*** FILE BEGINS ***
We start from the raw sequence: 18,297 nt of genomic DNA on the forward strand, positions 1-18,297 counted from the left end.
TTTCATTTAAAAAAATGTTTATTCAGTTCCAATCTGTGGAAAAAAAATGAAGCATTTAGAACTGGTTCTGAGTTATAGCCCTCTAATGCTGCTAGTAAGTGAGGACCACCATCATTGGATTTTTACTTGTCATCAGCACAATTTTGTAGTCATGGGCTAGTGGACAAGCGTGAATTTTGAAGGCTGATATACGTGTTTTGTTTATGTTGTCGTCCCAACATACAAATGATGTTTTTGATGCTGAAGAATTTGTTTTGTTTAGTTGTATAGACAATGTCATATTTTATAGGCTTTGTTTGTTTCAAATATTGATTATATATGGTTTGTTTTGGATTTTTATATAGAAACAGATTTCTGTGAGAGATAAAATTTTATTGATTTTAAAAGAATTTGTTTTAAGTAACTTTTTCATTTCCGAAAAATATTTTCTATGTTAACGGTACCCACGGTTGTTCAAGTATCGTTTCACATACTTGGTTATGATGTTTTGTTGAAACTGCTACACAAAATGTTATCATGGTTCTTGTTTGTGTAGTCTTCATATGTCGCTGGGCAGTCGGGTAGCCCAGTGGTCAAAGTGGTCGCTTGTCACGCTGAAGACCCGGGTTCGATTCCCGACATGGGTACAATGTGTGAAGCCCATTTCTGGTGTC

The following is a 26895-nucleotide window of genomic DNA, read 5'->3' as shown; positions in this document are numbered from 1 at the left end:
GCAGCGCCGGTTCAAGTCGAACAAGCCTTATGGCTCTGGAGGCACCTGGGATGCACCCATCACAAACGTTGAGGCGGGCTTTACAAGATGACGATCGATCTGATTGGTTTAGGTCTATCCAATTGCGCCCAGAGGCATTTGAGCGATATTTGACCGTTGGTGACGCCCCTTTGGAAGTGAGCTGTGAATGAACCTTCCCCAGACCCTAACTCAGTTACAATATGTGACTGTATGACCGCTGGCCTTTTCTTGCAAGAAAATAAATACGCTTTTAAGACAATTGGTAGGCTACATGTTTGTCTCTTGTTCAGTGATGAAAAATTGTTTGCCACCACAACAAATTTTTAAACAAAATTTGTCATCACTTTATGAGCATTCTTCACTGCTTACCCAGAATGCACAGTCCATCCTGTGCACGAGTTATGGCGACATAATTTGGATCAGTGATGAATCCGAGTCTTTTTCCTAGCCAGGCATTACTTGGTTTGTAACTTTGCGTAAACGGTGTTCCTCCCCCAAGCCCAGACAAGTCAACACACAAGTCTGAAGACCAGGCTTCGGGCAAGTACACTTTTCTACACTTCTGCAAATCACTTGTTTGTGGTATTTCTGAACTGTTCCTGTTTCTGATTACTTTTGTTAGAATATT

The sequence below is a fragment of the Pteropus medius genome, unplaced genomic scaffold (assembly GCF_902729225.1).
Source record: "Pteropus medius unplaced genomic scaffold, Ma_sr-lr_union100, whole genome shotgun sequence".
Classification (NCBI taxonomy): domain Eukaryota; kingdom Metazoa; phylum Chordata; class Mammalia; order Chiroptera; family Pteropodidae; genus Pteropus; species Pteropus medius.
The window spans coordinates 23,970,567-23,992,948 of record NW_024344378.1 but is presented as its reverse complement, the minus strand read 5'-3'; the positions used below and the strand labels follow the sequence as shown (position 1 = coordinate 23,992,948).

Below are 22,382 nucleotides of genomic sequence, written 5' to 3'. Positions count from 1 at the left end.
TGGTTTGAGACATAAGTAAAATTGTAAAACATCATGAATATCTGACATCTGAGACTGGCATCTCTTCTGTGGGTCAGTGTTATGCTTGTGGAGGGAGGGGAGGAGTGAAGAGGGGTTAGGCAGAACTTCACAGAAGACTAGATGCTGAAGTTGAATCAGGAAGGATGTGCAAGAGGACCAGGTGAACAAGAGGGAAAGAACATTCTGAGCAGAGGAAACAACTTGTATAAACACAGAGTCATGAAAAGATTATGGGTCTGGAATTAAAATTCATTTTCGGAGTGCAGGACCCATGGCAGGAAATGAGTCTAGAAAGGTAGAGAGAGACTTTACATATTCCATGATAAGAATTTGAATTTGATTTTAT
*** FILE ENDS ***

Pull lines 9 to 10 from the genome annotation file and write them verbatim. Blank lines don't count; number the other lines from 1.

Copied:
Below are 22,382 nucleotides of genomic sequence, written 5' to 3'. Positions count from 1 at the left end.
TGGTTTGAGACATAAGTAAAATTGTAAAACATCATGAATATCTGACATCTGAGACTGGCATCTCTTCTGTGGGTCAGTGTTATGCTTGTGGAGGGAGGGGAGGAGTGAAGAGGGGTTAGGCAGAACTTCACAGAAGACTAGATGCTGAAGTTGAATCAGGAAGGATGTGCAAGAGGACCAGGTGAACAAGAGGGAAAGAACATTCTGAGCAGAGGAAACAACTTGTATAAACACAGAGTCATGAAAAGATTATGGGTCTGGAATTAAAATTCATTTTCGGAGTGCAGGACCCATGGCAGGAAATGAGTCTAGAAAGGTAGAGAGAGACTTTACATATTCCATGATAAGAATTTGAATTTGATTTTAT